Build A Powerful Back

By Myron Mielke

If you want to build an incredible v-taper then you need to develop a wide flaring back. This routine will get your back growing and add some barn-door width in no time.

A Very Quick Anatomy Lesson

In order to build your back quickly and effectively you need to know how the muscles of the back function so you can train it properly. There are many large and small muscles that make up the back. We won’t spend time on the little ones, just the big, major ones. We’ll divide it into three parts.


The muscles that start at your neck and make up a triangle shape of the upper back between your shoulder blades are called the trapezius—the “traps” for short. These are the big lumps that pop out between the neck and shoulders during a “crab” most muscular pose. The traps move your arms up and down when you shrug your shoulders.


The latissimus dorsi muscles, or “lats” start at your armpits and go down to about the waist on most people. These are the impressive muscles that stick out like wings on bodybuilders. The lats’ function is to pull the arms back toward the body when the arms are extended out or up.


The lower back has a muscle on either side of your spine above your butt. These are called the spinal erectors or erector spinae. They help you bend at the waist. If you’ve ever laid sod, these were the muscles that were sore the day after.

Best Exercises

The best exercise for hitting the traps is a variation of shoulder shrugs. These can be done with a barbell, dumbbells or on a machine. Upright rowing can be an effective exercise for building the traps also, but that exercise can put a strain on the rotator cuffs, which are the inner supporting muscles of the shoulder. I recommend sticking with good ol’ shrugs.

For the lats you will want to do one exercise for width and one for thickness. Width is usually best achieved through pull-ups on a chin-up bar or pulldowns on a machine. Both work well. If you’re just starting out and lack the strength to do pull-ups, use the pulldown machine.

For lat thickness perform a variation of a rowing movement. These can be done in a bent-over position with a barbell or two dumbbells. T-bar or leverage-bar rows also work well as do seated cable rows. Whichever exercise you choose, you need to pull with your lats and not your arms. Rowing exercises are not for your biceps but they are to build your back. Think of your arms as hooks and concentrate on pulling with only your back. Tense and contract your lats all the way through the movement and pull the weight to your lower abdomen and not your ribcage. This technique will be a little difficult at first but once you master this technique your back will explode with new growth and power.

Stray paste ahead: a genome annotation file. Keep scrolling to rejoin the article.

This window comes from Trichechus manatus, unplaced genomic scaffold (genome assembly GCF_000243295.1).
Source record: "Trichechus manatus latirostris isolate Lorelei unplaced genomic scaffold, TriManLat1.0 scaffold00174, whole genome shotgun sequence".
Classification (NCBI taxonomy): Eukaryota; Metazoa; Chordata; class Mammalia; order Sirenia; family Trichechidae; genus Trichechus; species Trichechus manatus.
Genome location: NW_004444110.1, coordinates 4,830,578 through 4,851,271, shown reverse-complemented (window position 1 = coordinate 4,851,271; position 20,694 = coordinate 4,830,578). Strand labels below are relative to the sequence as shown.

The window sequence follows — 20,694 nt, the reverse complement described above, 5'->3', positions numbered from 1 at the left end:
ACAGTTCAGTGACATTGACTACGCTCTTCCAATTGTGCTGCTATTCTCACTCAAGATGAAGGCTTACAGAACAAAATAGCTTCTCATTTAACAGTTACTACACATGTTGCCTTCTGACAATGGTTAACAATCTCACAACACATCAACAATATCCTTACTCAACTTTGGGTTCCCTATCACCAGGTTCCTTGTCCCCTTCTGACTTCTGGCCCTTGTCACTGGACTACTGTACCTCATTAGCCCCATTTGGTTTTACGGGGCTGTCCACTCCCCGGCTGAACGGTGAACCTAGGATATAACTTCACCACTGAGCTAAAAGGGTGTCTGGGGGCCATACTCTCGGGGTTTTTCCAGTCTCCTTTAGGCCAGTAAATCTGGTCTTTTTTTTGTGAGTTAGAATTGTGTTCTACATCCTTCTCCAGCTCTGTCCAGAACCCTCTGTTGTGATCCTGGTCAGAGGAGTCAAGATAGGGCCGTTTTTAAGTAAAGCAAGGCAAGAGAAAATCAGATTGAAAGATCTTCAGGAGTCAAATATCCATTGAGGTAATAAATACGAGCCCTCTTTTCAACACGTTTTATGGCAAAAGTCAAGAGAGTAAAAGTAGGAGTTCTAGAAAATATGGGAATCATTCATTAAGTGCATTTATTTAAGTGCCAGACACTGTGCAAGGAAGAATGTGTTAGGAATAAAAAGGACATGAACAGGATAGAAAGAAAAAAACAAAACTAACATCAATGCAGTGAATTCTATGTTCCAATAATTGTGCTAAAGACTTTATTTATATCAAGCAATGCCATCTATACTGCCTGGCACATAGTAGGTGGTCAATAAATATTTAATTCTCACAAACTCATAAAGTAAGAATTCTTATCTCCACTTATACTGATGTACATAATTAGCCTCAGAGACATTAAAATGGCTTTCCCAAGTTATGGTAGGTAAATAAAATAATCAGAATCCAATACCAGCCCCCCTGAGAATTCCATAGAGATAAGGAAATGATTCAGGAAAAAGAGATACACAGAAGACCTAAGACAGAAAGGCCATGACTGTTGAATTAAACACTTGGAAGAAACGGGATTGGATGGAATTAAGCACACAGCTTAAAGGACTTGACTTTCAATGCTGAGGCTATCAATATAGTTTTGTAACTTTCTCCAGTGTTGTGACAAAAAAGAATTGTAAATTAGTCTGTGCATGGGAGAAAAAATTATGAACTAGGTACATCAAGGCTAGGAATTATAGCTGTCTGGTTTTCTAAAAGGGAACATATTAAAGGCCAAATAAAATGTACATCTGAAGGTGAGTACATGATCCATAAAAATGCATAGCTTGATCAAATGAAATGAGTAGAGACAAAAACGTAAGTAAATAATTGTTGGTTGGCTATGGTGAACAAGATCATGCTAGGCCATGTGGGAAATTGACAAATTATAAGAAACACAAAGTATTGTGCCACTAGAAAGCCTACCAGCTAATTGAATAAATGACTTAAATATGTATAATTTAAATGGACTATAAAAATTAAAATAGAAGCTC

To build the lower back you can pick deadlifts with a barbell or dumbbells or hyperextensions on a special bench that allows you to lock your legs and freely raise your upper body while in a prone position. Keep your back straight and knees bent during deadlifts and never round your back. Concentrate on lifting with your legs and driving the weight up with your hips. Once you get the form down you can really go heavy on these. Hyperextensions, on the other hand, will not require any weight for your first few months of training. Higher reps are good for “hypers.”

The Routine

Perform this routine twice per week with two days rest in between, such as Monday and Thursday. Do four sets of each exercise and eight to 10 reps each. Rest for about one minute between sets. Try doing the same exercises for a few weeks to get the feel of really using your back instead of your arms. Once you master the technique, feel free to use any of the various other exercises for fun and variety.


Pulldowns to the front — 4x8-10 (Begin with two light warm-up sets first)

Barbell Rowing — 4x8-10


Barbell Shrugs — 4x6-8 (Begin with two light warm-up sets first)

Lower Back

Deadlifts — 3x6-8 (Begin with two light warm-up sets first)

Or Hyperextensions — 3x15


Building a strong, powerful and impressive back is not rocket science. It’s more about hard work. Once your strength levels start going up, do not be afraid to use some heavy weights. But never increase weight at the sake of using sloppy form. Heaving and hoisting the weight will not speed up your progress. If you get injured, your progress will drag to a halt. Train safe and soon your wings will be rivaling those of a 747 jumbo jet!

Copyright 2009 Myron Mielke